Emerson and Smith begin with a brief definition of terms such as “evangelical” and “racialization” and then make a case—using a myriad of statistics—that race is the defining societal divide in America. “Evangelicals” are defined as those who believe the Bible to be God’s Word, urge personal salvation through Jesus Christ, and self-identify as evangelicals. They define a racialized society as “a society wherein race matters profoundly for differences in life experiences, life opportunities, and social relationships.” (page 7) And more specifically, “[i]n the post-Civil Rights United States, the racialized society is one in which intermarriage rates are low, residential separation and socioeconomic inequality are the norm, our definitions of personal identity and our choices of intimate associations reveal racial distinctiveness” and in which we are always aware of the race of people with whom we interact. (page 7) They then spend several chapters recounting the story of race and Evangelicalism throughout American history, starting with the 1700s and going through the present day (or rather the 90s, since the book was published in 2000). I’ll share some of the highlights.

In the 1700s as Europeans colonized what would later become the United States, people from West Africa were kidnapped, enslaved, and brought over to work the land. At first, there was no particular concern for the religious beliefs of the slaves. But partway through the 1700’s, attempts to “Christianize” enslaved people began. At first there was some confusion about whether converting to Christianity necessitated temporal freedom from slavery, but religious leaders quickly allayed those fears. For example:

Cotton Mather forcefully argued that the Bible did not give Christian slaves the right to liberty. Just as forcefully, he argued that neither the canons of the church nor the English Constitution made a connection between christianization and temporal freedom. (page 23)

In fact, Evangelical leaders argued that enslavement was good for Africans because it gave them the opportunity to convert to Christianity. (Some Christians hold this view to this day, and it is repugnant!) The social stratification of masters and slaves was understood to be God’s design for a peaceful society. These ideas were diligently catechized to the enslaved Africans, with Frederick Douglass later explaining, “I have met many religious colored people … who are under the delusion that God requires them to submit to slavery and to wear chains with meekness and humility.”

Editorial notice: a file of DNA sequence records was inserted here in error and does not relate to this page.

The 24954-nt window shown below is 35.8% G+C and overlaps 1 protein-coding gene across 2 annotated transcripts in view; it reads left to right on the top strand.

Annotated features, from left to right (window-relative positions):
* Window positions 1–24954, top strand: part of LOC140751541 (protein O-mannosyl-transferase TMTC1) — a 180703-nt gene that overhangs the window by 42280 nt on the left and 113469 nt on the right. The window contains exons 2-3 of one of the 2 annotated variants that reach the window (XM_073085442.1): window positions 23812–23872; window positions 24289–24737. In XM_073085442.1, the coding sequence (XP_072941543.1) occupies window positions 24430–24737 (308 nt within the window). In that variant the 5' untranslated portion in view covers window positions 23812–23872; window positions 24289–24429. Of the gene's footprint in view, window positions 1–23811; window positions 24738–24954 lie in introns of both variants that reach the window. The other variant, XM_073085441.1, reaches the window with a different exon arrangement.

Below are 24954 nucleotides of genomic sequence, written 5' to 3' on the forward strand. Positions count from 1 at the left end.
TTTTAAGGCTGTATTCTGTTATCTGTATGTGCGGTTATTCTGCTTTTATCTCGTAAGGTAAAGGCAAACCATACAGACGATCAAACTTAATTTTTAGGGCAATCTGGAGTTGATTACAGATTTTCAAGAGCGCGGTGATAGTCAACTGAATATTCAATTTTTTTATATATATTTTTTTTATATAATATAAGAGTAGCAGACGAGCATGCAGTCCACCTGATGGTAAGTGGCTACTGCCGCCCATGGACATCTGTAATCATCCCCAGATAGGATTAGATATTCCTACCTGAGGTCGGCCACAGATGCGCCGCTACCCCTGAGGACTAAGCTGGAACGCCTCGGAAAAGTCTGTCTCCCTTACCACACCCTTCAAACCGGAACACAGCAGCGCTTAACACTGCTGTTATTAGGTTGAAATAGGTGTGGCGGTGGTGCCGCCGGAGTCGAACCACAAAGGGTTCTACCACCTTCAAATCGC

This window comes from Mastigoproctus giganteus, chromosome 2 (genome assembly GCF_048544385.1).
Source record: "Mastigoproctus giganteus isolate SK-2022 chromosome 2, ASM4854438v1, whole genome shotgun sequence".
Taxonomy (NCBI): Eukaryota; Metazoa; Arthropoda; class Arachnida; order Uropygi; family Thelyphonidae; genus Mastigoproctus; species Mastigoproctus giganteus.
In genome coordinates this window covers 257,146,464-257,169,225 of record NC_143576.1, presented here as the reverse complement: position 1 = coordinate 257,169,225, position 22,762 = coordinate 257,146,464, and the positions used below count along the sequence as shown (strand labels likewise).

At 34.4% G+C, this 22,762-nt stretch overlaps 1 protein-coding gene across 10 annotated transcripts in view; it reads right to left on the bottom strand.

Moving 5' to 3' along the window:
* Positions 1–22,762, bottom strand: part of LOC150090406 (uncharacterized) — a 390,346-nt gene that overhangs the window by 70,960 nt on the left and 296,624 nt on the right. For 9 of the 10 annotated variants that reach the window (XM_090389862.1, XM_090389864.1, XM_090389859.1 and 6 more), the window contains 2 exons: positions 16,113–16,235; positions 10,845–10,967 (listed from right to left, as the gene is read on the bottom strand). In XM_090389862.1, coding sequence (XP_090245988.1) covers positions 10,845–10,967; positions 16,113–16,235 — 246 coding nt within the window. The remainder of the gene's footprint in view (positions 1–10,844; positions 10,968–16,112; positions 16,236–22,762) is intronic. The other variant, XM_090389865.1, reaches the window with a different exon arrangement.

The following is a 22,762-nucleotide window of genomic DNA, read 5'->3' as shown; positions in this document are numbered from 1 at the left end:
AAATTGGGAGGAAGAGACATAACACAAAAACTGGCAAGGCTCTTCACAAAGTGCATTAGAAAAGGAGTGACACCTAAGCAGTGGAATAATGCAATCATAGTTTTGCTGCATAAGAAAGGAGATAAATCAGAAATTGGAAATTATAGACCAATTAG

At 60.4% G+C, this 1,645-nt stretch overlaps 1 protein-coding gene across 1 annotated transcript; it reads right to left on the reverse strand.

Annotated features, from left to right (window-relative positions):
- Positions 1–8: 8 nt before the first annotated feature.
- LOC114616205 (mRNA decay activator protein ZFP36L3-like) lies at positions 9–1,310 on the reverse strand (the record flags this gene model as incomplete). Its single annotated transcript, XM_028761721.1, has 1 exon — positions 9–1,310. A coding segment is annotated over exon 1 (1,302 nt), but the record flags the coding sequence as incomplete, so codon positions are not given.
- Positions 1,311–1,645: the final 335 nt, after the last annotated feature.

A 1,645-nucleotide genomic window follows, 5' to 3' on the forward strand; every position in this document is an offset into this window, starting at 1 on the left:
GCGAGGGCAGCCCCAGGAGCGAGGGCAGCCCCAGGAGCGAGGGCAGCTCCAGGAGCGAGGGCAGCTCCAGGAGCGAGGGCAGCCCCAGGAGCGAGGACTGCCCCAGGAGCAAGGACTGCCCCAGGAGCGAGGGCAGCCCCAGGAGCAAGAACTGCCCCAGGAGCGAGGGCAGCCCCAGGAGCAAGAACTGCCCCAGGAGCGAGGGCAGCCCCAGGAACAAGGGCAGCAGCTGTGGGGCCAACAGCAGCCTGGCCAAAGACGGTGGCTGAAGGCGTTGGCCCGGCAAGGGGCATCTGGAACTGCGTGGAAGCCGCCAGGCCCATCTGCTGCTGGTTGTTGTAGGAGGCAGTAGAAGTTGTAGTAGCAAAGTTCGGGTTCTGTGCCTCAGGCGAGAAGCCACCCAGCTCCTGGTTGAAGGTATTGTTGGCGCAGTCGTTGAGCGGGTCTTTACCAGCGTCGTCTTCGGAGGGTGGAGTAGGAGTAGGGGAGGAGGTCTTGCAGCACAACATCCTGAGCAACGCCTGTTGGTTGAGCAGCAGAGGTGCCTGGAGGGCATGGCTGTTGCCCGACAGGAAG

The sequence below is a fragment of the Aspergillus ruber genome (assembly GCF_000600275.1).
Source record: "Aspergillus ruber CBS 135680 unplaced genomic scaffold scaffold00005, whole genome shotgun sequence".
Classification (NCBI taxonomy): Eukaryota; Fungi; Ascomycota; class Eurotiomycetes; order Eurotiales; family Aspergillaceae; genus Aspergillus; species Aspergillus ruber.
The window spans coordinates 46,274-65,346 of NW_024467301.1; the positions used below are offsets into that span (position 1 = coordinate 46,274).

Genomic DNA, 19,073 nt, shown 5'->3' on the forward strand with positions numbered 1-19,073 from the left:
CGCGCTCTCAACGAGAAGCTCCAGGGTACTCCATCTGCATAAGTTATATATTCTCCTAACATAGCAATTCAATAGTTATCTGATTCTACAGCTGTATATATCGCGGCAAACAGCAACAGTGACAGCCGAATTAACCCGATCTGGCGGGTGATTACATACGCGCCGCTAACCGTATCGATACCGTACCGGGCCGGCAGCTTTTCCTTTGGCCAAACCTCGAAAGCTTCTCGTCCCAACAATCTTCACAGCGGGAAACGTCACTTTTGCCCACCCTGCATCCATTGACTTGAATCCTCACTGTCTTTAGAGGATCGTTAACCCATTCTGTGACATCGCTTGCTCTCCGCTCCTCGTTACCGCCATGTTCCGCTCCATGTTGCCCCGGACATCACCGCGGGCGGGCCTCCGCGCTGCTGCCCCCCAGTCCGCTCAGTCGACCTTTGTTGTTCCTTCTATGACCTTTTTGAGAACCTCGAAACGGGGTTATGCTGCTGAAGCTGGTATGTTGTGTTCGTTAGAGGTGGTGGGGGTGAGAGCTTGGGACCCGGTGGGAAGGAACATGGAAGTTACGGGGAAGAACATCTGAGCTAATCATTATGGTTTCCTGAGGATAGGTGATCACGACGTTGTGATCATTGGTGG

The American Revolution brought a fresh look at race-based slavery. People wondered if the principles behind the fight for freedom from England applied also to enslaved peoples. Thus began the rise of the anti-slavery movement among evangelicals. They were largely moderates and “gradualists,” believing that slavery would slowly be put to rest overtime as both masters and slaves were converted to Christianity. As Emerson and Smith point out, “Evangelicals of this time … held that by changing individuals, social problems would eventually dissipate.” (page 29) This movement had minimal results and petered out in the early 1800s.

The 1830s saw a rise in Evangelical “immediatists,” who demanded direct and immediate action to end what they saw as the great injustice of slavery. One such evangelical was Pastor Charles Finney. He connected his faith with abolitionism, going so far as to deny communion to parishioners who were slaveholders, believing that it was impossible simultaneously to own slaves and to be a Christian. (Personally, I think what he did was awesome!) However, as the movement gathered steam and begin to emphasize amalgamation of the races, Finney distanced himself. He saw slavery as a separate issue from race, and did not support amalgamation or integration. (This line of thinking paved the way for Jim Crow laws.) Emerson and Smith see Finney as representative of the views of many Evangelical abolitionists of the time.

If the well-educated and progressive Finney willingly spoke out against slavery, but not racial prejudice and segregation, it is reasonable to suppose the grassroots evangelicals, though perhaps viewing slavery as wrong, were often prejudiced, continued to view African Americans as inferior, and were generally opposed to the integration of the races. Although calling for people to be freed, they did not call for an end to racialization. (page 33)

Not all evangelicals took exception to slavery. In the mid-1800s, a robust defense of slavery was developed using so-called biblical, evangelistic, social, and political support. Enslaved Africans were also frequently reminded of the supposed rightness of slavery. For example, when slaves attended church with their masters, preachers would share an additional sermon reminding them of their “Christian duty” to submit to their masters.

After the Civil War and during Reconstruction, with slavery officially outlawed, white northern evangelicals sent money, teachers, and missionaries to the South to “raise up the Negro.” Condescending? Yes. But still a generally positive endeavor. Overall, Reconstruction was a time of social and political success for freed slaves. However, Southerners soon began to fear for their way of life, wanting to get back to what they saw as “Christian America,” and therefore imposed laws to restrict and oppress black people. This was the start of Jim Crow laws and institutionalized segregation. Northern evangelical interest declined, and most of them left Southerners to deal with “race problems” on their own.

In response to legislated segregation, African American people started their own churches while white Christians largely denied that there even was a race problem. In other words, even while Jim Crow laws actively worked against equality for African Americans, white Americans believed that equality already existed!